The same progression has obviously played out in modern times with the proliferation of ESG ETFs and mutual funds. Everyone can get cheap beta exposure due to the availability of low-cost / passive index funds, which means that more funds are being launched to satisfy more nuanced preferences like ESG.
The problem that investors in Victorian England and today both faced, however, is that these new iterations of underlying investment funds (like ESG) were still handicapped by the fact that they relied upon pooling investor’s money into one investment vehicle. While it is an achievement and positive development that both Victorian and modern investors utilized the investment vehicles of their respective periods to offer unique portfolios aimed at making a societal impact, neither were able to customize the portfolios to the specific desires of each individual investor. This was the tradeoff between democratizing access to markets for smaller investors, which required pooled investment vehicles, and customization
Custom Indexing is an exciting innovation because it does not make that sacrifice, but more on that later.
While investment trusts were a key innovation, over time they became increasingly riskier through greater leverage. Their flaws were highlighted in the Panic of 1907 with the fall of the Knickerbocker Trust, and again in 1929 when the extremely levered positions of many trusts led to ruinous outcomes.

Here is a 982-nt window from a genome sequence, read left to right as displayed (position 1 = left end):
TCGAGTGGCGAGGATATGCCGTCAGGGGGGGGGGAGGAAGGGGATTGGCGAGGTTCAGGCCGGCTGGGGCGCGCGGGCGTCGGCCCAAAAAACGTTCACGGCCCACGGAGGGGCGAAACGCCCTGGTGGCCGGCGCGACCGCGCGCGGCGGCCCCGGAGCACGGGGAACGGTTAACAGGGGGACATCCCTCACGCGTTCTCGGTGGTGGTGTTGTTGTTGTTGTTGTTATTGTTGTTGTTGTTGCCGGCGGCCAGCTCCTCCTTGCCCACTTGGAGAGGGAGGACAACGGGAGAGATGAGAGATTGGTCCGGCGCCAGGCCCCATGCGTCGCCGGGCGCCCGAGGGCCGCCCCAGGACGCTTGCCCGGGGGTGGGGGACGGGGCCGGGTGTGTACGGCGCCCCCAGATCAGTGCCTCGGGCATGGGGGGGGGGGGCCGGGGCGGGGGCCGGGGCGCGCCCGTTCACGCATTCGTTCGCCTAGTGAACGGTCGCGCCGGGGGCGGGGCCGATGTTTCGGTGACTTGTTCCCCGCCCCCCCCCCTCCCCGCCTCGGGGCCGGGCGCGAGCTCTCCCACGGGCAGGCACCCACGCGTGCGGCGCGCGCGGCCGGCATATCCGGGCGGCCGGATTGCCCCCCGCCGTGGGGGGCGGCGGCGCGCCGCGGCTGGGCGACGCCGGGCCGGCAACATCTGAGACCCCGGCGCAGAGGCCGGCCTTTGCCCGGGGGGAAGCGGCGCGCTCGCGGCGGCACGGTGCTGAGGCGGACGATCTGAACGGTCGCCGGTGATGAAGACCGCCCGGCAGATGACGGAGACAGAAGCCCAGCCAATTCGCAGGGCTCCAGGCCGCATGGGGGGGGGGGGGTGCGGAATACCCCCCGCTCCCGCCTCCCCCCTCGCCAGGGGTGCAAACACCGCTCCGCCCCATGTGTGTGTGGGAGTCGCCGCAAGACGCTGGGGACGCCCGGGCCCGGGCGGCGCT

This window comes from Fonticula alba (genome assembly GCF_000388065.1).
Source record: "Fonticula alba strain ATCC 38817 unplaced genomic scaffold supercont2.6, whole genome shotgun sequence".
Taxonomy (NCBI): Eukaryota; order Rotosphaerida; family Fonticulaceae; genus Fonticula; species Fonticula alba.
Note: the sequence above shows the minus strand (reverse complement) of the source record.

Against this backdrop, the next iteration of trusts – and investment vehicles generally – was formed: Fixed Trusts. Many investors became angry and disillusioned with the actively managed trusts following their poor performance in the 1929 crash. From their perspective, they had paid management fees to these trusts with the expectation that active management would help avoid massive losses in a downturn.
This backlash against actively managed trusts led to the creation of a new vehicle – Fixed Trusts. This early variation of an Index Fund was predicated on the belief that human error and biases were inhibiting good investment outcomes. To correct these issues, Fixed Trust portfolios invested in a set list of securities and ‘fixed’ in that they could not deviate from this initial list. Like previous vehicles, investors could then purchase ‘units’ of this trust for diversified market exposure like SPY ETF shares provide exposure to the S&P 500.
Speaking of the S&P 500, it turns out the company was also a vocal proponent of these passive funds back in the 1930s. This quote below is from “The Standard Statistics Company” (S&P Predecessor) in 1931:
While the introduction of more easily accessible passive investment funds was an important innovation and evolution of investment vehicles, the more interesting component is that it produced some of the first smart beta portfolios and introduced the concept of factor exposures.